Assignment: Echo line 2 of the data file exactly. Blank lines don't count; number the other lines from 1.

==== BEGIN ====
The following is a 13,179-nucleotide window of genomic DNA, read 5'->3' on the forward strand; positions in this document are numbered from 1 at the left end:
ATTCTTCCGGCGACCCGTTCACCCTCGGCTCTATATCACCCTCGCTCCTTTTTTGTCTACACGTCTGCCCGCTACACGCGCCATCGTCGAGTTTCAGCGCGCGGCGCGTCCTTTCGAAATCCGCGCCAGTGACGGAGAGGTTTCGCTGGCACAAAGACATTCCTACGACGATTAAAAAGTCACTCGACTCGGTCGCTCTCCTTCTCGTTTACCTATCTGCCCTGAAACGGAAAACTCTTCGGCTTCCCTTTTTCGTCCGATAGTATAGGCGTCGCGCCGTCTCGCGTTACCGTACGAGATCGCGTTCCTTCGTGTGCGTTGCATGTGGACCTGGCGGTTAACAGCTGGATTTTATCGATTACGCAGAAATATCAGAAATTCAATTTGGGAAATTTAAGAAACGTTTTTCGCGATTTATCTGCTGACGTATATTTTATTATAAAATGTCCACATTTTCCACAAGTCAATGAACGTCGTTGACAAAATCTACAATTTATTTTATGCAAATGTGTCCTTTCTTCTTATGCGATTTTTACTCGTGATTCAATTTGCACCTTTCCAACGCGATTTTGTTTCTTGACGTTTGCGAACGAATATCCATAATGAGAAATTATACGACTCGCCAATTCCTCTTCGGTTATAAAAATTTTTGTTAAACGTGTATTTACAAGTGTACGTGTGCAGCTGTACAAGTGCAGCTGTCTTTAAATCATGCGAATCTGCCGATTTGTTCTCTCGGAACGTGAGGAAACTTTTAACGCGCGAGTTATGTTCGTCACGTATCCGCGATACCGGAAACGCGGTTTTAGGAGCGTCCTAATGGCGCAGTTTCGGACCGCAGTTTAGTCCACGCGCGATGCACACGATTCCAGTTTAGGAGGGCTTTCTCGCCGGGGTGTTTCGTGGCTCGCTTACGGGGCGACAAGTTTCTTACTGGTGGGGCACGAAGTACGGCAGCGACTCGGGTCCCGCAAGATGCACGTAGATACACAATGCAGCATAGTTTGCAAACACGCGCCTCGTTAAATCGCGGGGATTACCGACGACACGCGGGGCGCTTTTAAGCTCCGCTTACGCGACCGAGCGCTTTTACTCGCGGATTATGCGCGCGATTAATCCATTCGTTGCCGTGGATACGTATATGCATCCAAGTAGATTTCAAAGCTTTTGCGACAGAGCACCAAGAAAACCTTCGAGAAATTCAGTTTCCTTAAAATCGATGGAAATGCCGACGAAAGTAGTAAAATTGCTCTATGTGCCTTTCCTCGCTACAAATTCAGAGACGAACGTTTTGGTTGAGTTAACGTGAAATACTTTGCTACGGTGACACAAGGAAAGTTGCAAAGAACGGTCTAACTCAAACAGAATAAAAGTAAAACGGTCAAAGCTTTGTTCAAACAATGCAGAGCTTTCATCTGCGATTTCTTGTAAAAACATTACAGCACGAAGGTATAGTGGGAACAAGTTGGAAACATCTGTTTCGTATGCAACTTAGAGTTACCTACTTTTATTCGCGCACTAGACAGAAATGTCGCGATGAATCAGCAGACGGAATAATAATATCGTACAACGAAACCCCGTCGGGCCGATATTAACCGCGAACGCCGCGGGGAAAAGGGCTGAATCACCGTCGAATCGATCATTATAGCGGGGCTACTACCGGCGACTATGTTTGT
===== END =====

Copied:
ATTCTTCCGGCGACCCGTTCACCCTCGGCTCTATATCACCCTCGCTCCTTTTTTGTCTACACGTCTGCCCGCTACACGCGCCATCGTCGAGTTTCAGCGCGCGGCGCGTCCTTTCGAAATCCGCGCCAGTGACGGAGAGGTTTCGCTGGCACAAAGACATTCCTACGACGATTAAAAAGTCACTCGACTCGGTCGCTCTCCTTCTCGTTTACCTATCTGCCCTGAAACGGAAAACTCTTCGGCTTCCCTTTTTCGTCCGATAGTATAGGCGTCGCGCCGTCTCGCGTTACCGTACGAGATCGCGTTCCTTCGTGTGCGTTGCATGTGGACCTGGCGGTTAACAGCTGGATTTTATCGATTACGCAGAAATATCAGAAATTCAATTTGGGAAATTTAAGAAACGTTTTTCGCGATTTATCTGCTGACGTATATTTTATTATAAAATGTCCACATTTTCCACAAGTCAATGAACGTCGTTGACAAAATCTACAATTTATTTTATGCAAATGTGTCCTTTCTTCTTATGCGATTTTTACTCGTGATTCAATTTGCACCTTTCCAACGCGATTTTGTTTCTTGACGTTTGCGAACGAATATCCATAATGAGAAATTATACGACTCGCCAATTCCTCTTCGGTTATAAAAATTTTTGTTAAACGTGTATTTACAAGTGTACGTGTGCAGCTGTACAAGTGCAGCTGTCTTTAAATCATGCGAATCTGCCGATTTGTTCTCTCGGAACGTGAGGAAACTTTTAACGCGCGAGTTATGTTCGTCACGTATCCGCGATACCGGAAACGCGGTTTTAGGAGCGTCCTAATGGCGCAGTTTCGGACCGCAGTTTAGTCCACGCGCGATGCACACGATTCCAGTTTAGGAGGGCTTTCTCGCCGGGGTGTTTCGTGGCTCGCTTACGGGGCGACAAGTTTCTTACTGGTGGGGCACGAAGTACGGCAGCGACTCGGGTCCCGCAAGATGCACGTAGATACACAATGCAGCATAGTTTGCAAACACGCGCCTCGTTAAATCGCGGGGATTACCGACGACACGCGGGGCGCTTTTAAGCTCCGCTTACGCGACCGAGCGCTTTTACTCGCGGATTATGCGCGCGATTAATCCATTCGTTGCCGTGGATACGTATATGCATCCAAGTAGATTTCAAAGCTTTTGCGACAGAGCACCAAGAAAACCTTCGAGAAATTCAGTTTCCTTAAAATCGATGGAAATGCCGACGAAAGTAGTAAAATTGCTCTATGTGCCTTTCCTCGCTACAAATTCAGAGACGAACGTTTTGGTTGAGTTAACGTGAAATACTTTGCTACGGTGACACAAGGAAAGTTGCAAAGAACGGTCTAACTCAAACAGAATAAAAGTAAAACGGTCAAAGCTTTGTTCAAACAATGCAGAGCTTTCATCTGCGATTTCTTGTAAAAACATTACAGCACGAAGGTATAGTGGGAACAAGTTGGAAACATCTGTTTCGTATGCAACTTAGAGTTACCTACTTTTATTCGCGCACTAGACAGAAATGTCGCGATGAATCAGCAGACGGAATAATAATATCGTACAACGAAACCCCGTCGGGCCGATATTAACCGCGAACGCCGCGGGGAAAAGGGCTGAATCACCGTCGAATCGATCATTATAGCGGGGCTACTACCGGCGACTATGTTTGT